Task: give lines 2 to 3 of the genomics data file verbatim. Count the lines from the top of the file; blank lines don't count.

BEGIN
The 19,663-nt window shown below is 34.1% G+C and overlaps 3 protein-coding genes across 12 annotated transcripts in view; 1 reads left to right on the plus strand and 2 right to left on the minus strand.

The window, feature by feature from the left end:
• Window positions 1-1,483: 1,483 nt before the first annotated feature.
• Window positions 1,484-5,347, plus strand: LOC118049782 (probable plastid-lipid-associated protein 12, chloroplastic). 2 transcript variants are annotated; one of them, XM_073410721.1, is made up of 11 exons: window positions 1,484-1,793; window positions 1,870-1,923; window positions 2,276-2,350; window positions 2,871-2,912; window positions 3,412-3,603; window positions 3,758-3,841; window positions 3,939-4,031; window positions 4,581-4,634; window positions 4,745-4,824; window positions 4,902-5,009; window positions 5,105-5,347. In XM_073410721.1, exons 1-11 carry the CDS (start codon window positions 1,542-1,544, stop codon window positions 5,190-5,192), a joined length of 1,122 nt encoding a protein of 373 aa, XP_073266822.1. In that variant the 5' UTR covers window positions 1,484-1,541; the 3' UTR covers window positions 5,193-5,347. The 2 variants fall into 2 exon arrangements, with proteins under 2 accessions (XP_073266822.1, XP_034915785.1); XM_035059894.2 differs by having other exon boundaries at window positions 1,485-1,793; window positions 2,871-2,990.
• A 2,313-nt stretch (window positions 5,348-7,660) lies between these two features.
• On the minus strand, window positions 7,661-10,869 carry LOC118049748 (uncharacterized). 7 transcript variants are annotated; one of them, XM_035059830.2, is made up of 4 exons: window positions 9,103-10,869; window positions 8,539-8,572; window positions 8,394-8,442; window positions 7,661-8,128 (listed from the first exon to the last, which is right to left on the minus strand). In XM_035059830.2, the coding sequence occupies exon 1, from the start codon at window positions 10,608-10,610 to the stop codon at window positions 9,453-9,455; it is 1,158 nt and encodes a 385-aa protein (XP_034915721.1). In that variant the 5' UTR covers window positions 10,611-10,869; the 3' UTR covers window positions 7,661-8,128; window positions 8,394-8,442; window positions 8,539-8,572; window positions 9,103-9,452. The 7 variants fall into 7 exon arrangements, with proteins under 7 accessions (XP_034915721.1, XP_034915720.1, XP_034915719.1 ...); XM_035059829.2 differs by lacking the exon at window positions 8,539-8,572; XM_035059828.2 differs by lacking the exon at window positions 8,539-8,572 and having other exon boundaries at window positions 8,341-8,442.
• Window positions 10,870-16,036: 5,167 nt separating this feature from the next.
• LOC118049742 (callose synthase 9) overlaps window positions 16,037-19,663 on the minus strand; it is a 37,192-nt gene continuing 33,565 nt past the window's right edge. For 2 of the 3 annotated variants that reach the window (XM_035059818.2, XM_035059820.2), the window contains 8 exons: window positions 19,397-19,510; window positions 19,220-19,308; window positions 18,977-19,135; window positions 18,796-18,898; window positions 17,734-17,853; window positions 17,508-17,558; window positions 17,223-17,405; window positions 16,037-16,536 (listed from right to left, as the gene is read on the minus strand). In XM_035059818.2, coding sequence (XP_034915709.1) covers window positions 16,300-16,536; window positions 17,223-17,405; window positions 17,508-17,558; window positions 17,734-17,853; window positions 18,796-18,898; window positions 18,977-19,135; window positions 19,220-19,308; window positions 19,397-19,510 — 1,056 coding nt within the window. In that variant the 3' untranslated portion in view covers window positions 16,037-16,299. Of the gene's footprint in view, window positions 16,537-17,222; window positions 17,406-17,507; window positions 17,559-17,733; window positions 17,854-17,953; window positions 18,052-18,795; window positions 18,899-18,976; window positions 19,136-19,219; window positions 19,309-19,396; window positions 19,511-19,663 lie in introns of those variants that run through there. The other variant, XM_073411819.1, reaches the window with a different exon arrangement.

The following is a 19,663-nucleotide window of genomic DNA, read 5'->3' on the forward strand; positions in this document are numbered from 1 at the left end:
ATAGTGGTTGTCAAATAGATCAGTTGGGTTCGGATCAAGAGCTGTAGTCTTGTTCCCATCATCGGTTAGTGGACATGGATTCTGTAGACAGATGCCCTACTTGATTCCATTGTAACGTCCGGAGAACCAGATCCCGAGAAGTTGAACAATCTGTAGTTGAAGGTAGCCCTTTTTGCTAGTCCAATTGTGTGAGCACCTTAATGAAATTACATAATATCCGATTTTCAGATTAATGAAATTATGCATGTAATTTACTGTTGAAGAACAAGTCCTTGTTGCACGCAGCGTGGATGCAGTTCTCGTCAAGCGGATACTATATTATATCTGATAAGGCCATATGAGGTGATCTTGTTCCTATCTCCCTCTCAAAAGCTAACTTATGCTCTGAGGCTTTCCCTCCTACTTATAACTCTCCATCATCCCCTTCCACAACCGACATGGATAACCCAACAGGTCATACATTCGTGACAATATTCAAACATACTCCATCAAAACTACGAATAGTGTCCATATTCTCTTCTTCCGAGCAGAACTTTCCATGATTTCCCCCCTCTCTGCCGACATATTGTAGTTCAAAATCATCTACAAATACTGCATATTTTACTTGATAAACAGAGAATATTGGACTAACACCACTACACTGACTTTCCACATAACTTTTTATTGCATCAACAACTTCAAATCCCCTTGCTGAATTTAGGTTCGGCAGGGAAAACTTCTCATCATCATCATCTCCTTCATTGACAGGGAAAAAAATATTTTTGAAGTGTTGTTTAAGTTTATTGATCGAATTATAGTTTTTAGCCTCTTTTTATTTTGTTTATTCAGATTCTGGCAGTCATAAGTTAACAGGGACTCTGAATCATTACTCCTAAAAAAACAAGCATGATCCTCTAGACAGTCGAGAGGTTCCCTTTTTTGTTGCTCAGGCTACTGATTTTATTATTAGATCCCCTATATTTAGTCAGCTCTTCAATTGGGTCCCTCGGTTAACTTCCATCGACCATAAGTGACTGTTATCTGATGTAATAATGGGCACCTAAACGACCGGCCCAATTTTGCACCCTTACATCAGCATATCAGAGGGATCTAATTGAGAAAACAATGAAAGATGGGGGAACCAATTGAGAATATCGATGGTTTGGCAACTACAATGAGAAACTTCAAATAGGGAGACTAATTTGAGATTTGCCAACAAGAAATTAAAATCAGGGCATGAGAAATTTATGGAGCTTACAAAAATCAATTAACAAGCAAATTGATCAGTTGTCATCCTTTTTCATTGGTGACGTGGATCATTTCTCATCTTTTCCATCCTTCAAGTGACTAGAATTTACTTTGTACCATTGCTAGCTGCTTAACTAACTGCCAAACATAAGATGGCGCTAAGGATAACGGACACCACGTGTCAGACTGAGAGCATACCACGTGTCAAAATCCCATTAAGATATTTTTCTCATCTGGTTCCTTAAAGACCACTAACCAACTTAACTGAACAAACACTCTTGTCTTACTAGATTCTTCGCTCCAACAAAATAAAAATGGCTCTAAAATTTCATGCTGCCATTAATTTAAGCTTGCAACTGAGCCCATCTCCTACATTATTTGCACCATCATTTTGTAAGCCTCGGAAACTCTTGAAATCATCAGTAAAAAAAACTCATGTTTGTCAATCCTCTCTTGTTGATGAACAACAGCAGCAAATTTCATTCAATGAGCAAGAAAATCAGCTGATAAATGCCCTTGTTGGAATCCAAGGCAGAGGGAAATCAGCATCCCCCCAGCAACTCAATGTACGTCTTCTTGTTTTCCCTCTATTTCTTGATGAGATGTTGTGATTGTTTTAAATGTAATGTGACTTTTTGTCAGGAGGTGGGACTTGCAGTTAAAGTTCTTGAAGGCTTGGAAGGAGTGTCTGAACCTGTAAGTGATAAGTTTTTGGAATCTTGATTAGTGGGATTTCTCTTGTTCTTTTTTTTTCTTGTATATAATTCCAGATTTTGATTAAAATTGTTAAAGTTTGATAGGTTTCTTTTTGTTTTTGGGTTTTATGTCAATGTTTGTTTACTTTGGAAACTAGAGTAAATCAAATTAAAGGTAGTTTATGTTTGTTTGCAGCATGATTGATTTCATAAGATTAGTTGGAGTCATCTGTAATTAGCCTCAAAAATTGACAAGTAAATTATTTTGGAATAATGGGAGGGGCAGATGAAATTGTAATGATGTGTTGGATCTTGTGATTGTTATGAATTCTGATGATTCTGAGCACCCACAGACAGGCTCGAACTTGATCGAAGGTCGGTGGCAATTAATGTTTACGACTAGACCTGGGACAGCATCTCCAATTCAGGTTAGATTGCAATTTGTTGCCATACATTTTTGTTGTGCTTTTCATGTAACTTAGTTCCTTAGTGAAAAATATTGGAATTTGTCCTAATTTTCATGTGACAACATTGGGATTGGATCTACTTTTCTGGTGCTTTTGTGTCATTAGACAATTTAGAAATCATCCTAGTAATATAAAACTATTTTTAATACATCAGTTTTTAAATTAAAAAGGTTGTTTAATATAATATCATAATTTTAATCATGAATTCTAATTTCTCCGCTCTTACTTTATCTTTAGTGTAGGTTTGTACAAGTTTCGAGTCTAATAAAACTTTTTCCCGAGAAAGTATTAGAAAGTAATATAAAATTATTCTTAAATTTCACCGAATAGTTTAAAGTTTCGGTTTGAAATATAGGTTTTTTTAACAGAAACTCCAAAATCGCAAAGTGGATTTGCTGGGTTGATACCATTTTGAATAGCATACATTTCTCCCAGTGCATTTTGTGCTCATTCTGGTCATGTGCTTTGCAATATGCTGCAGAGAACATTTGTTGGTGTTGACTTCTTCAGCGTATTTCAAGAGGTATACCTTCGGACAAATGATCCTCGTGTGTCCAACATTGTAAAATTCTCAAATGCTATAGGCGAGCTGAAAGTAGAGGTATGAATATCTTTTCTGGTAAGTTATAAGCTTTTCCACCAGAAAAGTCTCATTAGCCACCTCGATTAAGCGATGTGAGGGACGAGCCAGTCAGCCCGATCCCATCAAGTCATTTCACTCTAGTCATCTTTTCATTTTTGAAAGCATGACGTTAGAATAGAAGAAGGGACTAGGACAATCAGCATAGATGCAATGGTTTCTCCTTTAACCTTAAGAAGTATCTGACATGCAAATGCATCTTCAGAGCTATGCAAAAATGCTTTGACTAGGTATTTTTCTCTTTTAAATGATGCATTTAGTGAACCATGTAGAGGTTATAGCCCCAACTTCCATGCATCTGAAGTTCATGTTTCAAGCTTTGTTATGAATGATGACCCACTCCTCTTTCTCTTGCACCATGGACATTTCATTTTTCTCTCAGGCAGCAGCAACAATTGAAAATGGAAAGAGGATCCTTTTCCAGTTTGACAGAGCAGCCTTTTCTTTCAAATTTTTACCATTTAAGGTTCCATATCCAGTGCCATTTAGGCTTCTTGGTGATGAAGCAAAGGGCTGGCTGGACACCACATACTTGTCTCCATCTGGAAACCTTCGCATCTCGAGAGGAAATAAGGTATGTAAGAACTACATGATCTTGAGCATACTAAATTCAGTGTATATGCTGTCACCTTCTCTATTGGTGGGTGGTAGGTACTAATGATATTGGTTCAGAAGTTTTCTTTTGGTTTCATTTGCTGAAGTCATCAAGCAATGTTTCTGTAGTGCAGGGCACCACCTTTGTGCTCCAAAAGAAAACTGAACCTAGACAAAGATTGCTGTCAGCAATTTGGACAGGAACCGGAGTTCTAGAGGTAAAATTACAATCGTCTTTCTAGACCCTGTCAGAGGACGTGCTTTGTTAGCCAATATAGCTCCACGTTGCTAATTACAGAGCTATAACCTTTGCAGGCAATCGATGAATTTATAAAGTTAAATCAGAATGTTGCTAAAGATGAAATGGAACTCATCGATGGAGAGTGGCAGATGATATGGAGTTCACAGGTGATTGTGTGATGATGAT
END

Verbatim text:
The window, feature by feature from the left end:
• Window positions 1-1,483: 1,483 nt before the first annotated feature.